Chief Justice upset at govt. statements in SC
‘Failure on polls has led to constitutional breakdown’
The Chief Justice of Madras High Court, Indira Banerjee, on Tuesday expressed displeasure over the State government having attributed “wrong and irresponsible” statements to a Bench led by her while arguing a case in the Supreme Court on the opening of liquor shops along the highways.
The Dravida Munnetra Kazhagam (DMK) on Tuesday went hammer and tongs at the Tamil Nadu State Election Commission as well as the State Government for avoiding the conduct of local body polls on one pretext or another and contended that there was a “constitutional breakdown” in the State due to its failure to ensure timely elections.
Senior Counsel P. Wilson, representing the DMK, made the submission before the first Division Bench of Chief Justice Indira Banerjee and Justice M. Sundar while arguing a contempt of court application filed by the party against Chief Secretary Girija Vaidyanathan and State Election Commissioner M. Malik Feroze Khan, among others. The contempt application had been filed for allegedly disobeying an order passed by the court on a batch of writ appeals, including one filed by the DMK, on September 4 directing the Commission to issue a notification for the local body polls by September 18 and complete the entire process by November 17.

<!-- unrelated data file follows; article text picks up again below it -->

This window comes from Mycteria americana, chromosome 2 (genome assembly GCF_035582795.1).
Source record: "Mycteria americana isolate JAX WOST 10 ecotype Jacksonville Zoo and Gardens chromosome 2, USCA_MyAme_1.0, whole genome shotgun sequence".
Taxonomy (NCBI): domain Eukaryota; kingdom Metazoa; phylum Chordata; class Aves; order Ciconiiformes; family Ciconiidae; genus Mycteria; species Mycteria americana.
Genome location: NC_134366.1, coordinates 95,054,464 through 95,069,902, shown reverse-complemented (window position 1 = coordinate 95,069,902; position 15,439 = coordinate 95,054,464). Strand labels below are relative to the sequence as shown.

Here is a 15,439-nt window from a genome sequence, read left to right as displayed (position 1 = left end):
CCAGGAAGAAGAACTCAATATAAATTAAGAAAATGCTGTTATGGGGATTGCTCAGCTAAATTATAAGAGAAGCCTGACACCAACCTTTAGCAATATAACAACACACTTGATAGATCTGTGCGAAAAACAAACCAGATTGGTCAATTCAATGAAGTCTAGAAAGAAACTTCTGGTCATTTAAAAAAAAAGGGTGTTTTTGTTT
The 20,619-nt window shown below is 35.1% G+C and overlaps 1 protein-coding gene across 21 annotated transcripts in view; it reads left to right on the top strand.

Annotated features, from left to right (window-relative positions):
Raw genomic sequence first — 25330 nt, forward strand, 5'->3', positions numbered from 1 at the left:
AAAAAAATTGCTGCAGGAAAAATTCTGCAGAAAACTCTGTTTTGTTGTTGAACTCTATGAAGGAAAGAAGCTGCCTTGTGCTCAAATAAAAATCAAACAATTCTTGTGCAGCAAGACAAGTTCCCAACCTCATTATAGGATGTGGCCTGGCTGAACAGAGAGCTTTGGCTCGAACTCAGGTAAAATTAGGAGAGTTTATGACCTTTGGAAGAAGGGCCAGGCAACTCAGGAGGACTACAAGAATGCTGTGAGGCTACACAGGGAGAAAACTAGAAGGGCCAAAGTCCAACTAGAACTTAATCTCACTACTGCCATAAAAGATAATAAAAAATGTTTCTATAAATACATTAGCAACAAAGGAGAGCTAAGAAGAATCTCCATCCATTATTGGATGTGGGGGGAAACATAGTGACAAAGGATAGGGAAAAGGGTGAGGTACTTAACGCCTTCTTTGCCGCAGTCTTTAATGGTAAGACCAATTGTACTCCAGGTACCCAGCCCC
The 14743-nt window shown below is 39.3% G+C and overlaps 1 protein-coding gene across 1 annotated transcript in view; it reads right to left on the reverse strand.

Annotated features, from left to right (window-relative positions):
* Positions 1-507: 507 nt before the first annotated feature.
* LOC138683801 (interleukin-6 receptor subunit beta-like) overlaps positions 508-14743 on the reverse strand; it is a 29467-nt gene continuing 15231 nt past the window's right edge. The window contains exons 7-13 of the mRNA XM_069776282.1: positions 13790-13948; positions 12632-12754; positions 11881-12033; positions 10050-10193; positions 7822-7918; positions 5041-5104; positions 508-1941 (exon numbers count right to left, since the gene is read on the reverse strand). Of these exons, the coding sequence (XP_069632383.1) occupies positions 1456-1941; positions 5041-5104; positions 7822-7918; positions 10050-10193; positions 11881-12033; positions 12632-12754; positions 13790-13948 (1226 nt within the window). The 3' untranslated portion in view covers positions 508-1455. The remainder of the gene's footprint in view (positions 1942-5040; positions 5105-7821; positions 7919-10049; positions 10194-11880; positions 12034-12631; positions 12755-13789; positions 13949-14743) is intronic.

Mr. Khan contended that the elections could not be conducted due to an ordinance promulgated by the government on September 3 repealing certain legal provisions related to territorial division of civic bodies into wards and thereby creating a peculiar situation where “there exists no wards” as on date.
However, terming it to be “a larger game played by the government in connivance with the State Election Commission,” Mr. Wilson said that propriety would require the government to have sought the leave of the court before promulgating the Ordinance since the Bench had already heard the writ appeals at length and reserved its verdict during that time.
“In fact, your lordships had listed the matter on September 1 (Friday) for pronouncing orders. On that day, there was no sitting and so it was posted on September 4. On Sunday (September 3), they bring in an Ordinance and repeal certain provisions without realising that even after the repeal, substantive provisions of the law related to local bodies remain unaffected,” he said.
“By repealing these provisions and removing them from the statute books, it does not mean the Commission is helpless. What is required is a simple notification. It is the constitutional obligation of the election commissioner to conduct the elections,” he argued.
The Bench adjourned further hearing to Thursday.